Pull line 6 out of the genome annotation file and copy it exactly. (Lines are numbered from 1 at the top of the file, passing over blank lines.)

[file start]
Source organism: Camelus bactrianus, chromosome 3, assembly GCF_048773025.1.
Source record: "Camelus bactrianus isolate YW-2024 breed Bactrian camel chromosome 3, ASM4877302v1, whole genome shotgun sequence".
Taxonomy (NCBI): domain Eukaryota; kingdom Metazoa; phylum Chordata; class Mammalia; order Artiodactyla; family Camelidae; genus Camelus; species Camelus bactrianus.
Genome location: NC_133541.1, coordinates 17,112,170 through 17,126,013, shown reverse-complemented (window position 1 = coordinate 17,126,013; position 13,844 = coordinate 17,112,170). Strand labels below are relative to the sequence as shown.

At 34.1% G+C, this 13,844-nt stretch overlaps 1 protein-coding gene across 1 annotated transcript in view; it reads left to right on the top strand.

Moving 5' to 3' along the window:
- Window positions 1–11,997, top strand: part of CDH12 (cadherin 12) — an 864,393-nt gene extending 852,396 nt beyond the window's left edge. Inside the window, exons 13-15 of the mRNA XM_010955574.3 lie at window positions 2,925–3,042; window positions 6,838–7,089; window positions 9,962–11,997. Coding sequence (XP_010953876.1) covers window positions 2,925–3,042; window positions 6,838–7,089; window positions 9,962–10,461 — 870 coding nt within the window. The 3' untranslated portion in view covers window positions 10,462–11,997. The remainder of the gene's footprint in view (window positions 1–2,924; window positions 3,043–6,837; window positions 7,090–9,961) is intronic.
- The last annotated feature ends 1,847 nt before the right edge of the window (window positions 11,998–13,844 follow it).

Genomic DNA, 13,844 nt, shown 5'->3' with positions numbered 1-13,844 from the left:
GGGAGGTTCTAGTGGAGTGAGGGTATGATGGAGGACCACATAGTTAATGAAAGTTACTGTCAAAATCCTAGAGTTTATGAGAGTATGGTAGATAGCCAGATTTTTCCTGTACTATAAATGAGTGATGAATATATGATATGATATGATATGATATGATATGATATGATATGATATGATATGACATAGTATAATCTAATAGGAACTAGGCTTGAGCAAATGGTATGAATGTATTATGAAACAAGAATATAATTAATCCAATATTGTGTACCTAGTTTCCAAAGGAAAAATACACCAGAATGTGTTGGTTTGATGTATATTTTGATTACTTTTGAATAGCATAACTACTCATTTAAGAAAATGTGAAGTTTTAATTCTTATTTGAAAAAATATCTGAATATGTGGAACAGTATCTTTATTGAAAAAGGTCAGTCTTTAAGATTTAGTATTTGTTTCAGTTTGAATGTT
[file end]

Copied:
Moving 5' to 3' along the window: